Attorney-at-Law

THE 2% SOLUTION

In Uncategorized on 06/16/2020 at 16:53

The self-employed health insurance deduction provides the 2% solution for Nelson G. Abrego and Reina E. Abrego, 2020 T. C. Memo. 87, filed 6/16/20. It’s Nelson’s $662 of self-employment income that saves the day.

Although eligible for Medicare, Nelson chose to go for the Affordable Care Act premium tax credit and signed up for private insurance. And even though he had run a small tax prep business for twenty (count ‘em, twenty) years and testified he knew when returns were due, his MFJ return for the year at issue was almost a year late, with no explanation therefor.

Nelson’s and Reina’s MAGI put them just over the 400% Federal poverty line, so their APTC (the advance funding of their tax credit, paid to their insurer) got clawed back, plus late filing and substantial underpayment add-ons, in the SNOD.

Judge Elizabeth A (“Tex”) Copeland takes up the tale.

“The Commissioner has since conceded that the Abregos are entitled to a self-employed health insurance deduction of $662, which lowers their actual [year at issue] HHI to $62,670, or 398% of the FPL.” 2020 T. C. Memo. 87, at p. 6. “HHI” is household income, as computed per the Affordable Care Act. And FPL is the Federal Poverty Level, likewise defined.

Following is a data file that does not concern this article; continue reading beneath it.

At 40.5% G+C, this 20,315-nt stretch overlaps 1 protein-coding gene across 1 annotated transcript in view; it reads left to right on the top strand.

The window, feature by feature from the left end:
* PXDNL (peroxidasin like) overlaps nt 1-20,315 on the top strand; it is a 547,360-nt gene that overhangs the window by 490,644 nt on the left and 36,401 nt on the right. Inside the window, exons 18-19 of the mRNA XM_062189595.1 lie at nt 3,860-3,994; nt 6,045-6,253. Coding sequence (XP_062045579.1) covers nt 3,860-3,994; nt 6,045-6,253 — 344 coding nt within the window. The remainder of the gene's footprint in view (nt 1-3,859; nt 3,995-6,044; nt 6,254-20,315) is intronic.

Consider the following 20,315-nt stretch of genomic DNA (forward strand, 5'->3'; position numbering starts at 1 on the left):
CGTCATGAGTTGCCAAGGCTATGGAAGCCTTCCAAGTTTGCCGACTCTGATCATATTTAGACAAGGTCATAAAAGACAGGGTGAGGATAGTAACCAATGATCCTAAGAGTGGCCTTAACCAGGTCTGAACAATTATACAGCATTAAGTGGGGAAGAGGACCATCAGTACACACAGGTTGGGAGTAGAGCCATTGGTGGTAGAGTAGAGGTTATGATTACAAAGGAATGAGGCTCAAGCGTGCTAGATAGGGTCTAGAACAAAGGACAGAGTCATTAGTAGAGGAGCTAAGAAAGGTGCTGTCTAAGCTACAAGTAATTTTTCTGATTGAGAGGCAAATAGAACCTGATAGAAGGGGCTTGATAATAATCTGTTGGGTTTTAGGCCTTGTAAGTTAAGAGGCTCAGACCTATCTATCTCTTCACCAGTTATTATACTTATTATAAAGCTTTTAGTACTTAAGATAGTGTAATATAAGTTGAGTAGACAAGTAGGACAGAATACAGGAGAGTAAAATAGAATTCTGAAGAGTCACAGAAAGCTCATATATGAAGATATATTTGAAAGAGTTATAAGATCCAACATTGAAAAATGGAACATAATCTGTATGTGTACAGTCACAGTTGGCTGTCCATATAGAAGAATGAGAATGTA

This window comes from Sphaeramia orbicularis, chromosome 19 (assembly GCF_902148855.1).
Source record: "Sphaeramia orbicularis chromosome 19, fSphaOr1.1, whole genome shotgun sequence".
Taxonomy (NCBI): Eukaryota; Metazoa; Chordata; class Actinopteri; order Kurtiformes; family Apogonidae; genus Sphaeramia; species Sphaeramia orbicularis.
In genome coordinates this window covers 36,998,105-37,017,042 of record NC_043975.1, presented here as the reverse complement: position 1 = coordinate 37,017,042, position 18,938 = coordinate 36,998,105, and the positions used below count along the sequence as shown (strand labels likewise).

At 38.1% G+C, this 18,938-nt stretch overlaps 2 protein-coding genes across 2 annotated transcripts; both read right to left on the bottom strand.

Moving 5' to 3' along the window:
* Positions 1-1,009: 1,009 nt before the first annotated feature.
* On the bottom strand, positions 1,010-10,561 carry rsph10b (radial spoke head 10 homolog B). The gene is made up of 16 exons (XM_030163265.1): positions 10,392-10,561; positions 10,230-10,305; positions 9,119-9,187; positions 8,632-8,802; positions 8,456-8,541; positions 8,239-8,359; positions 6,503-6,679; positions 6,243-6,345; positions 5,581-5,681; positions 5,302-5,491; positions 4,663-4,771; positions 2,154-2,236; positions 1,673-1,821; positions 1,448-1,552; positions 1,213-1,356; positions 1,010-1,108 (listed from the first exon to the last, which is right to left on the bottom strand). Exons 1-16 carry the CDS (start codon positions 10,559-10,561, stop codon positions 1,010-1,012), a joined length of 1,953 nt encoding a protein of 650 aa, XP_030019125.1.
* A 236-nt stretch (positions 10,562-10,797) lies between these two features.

But there will be excess credit to be clawed back, so Nelson and Reina won’t get off paying nothing but the monthly excess they’d already paid during the year. Judge Tex Copeland lays out in copious detail the method of calculation, which I cannot paraphrase better than she does her own self.

“In plain English, the amount of PTC a taxpayer is entitled to is calculated by comparing the premium for the plan the taxpayer selected to a PTC amount calculated against a benchmark plan premium. If the actual plan premium is less than the calculated PTC amount, then the PTC will cover the entire plan premium.” 2020 T. C. Memo. 87, at p. 12.

But the exact arithmetic I leave to Judge Tex Copeland and to you. In the end, the clawback is the $2500 maximum in Section 36B(f)(2)(B)(i) for those who slide under the 400% tag.

While I take no political position here regarding the Affordable Care Act (on which more than enough electrons have been seriously inconvenienced), the statute proves that a camel is a horse designed by Congress.

 

 

 

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